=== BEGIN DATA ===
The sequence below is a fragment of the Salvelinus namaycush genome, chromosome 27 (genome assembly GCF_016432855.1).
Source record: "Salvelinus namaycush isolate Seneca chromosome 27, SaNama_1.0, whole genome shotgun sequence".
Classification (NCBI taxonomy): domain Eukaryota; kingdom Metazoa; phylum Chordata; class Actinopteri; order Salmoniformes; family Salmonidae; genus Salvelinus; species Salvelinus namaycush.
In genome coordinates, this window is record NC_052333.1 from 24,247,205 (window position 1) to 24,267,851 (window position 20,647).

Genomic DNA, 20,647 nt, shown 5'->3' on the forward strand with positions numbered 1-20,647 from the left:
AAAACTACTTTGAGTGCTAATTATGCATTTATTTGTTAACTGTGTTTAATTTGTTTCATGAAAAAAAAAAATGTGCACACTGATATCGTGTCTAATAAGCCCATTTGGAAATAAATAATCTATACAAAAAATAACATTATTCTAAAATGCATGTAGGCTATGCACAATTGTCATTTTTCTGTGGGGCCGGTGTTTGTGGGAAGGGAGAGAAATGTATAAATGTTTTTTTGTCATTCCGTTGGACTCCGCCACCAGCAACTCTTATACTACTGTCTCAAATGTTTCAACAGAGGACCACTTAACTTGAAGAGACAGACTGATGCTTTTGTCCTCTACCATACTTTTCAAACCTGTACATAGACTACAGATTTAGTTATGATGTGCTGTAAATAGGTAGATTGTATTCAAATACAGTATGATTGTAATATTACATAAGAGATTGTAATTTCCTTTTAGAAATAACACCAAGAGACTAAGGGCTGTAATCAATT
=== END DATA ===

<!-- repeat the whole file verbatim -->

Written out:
The sequence below is a fragment of the Salvelinus namaycush genome, chromosome 27 (genome assembly GCF_016432855.1).
Source record: "Salvelinus namaycush isolate Seneca chromosome 27, SaNama_1.0, whole genome shotgun sequence".
Classification (NCBI taxonomy): domain Eukaryota; kingdom Metazoa; phylum Chordata; class Actinopteri; order Salmoniformes; family Salmonidae; genus Salvelinus; species Salvelinus namaycush.
In genome coordinates, this window is record NC_052333.1 from 24,247,205 (window position 1) to 24,267,851 (window position 20,647).

Genomic DNA, 20,647 nt, shown 5'->3' on the forward strand with positions numbered 1-20,647 from the left:
AAAACTACTTTGAGTGCTAATTATGCATTTATTTGTTAACTGTGTTTAATTTGTTTCATGAAAAAAAAAAATGTGCACACTGATATCGTGTCTAATAAGCCCATTTGGAAATAAATAATCTATACAAAAAATAACATTATTCTAAAATGCATGTAGGCTATGCACAATTGTCATTTTTCTGTGGGGCCGGTGTTTGTGGGAAGGGAGAGAAATGTATAAATGTTTTTTTGTCATTCCGTTGGACTCCGCCACCAGCAACTCTTATACTACTGTCTCAAATGTTTCAACAGAGGACCACTTAACTTGAAGAGACAGACTGATGCTTTTGTCCTCTACCATACTTTTCAAACCTGTACATAGACTACAGATTTAGTTATGATGTGCTGTAAATAGGTAGATTGTATTCAAATACAGTATGATTGTAATATTACATAAGAGATTGTAATTTCCTTTTAGAAATAACACCAAGAGACTAAGGGCTGTAATCAATT